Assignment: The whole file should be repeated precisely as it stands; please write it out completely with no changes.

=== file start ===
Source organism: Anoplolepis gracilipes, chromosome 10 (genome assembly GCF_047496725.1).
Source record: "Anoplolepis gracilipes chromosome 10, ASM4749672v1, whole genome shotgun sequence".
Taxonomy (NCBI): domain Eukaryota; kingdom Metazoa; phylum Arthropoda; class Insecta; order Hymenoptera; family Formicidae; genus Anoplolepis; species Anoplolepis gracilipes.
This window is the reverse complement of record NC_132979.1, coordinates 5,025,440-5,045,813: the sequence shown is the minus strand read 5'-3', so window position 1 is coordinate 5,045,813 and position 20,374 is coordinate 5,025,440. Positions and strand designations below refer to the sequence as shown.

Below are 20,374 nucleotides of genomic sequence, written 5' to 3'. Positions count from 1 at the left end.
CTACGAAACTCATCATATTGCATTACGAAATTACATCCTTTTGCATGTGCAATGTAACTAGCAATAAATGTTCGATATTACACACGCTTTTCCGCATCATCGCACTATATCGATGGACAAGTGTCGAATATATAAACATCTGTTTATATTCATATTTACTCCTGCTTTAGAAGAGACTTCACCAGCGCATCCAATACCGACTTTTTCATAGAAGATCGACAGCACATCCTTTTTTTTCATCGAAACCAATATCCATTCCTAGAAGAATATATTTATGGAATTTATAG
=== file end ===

Source organism: Anoplolepis gracilipes, chromosome 10 (genome assembly GCF_047496725.1).
Source record: "Anoplolepis gracilipes chromosome 10, ASM4749672v1, whole genome shotgun sequence".
Taxonomy (NCBI): domain Eukaryota; kingdom Metazoa; phylum Arthropoda; class Insecta; order Hymenoptera; family Formicidae; genus Anoplolepis; species Anoplolepis gracilipes.
This window is the reverse complement of record NC_132979.1, coordinates 5,025,440-5,045,813: the sequence shown is the minus strand read 5'-3', so window position 1 is coordinate 5,045,813 and position 20,374 is coordinate 5,025,440. Positions and strand designations below refer to the sequence as shown.

Below are 20,374 nucleotides of genomic sequence, written 5' to 3'. Positions count from 1 at the left end.
CTACGAAACTCATCATATTGCATTACGAAATTACATCCTTTTGCATGTGCAATGTAACTAGCAATAAATGTTCGATATTACACACGCTTTTCCGCATCATCGCACTATATCGATGGACAAGTGTCGAATATATAAACATCTGTTTATATTCATATTTACTCCTGCTTTAGAAGAGACTTCACCAGCGCATCCAATACCGACTTTTTCATAGAAGATCGACAGCACATCCTTTTTTTTCATCGAAACCAATATCCATTCCTAGAAGAATATATTTATGGAATTTATAG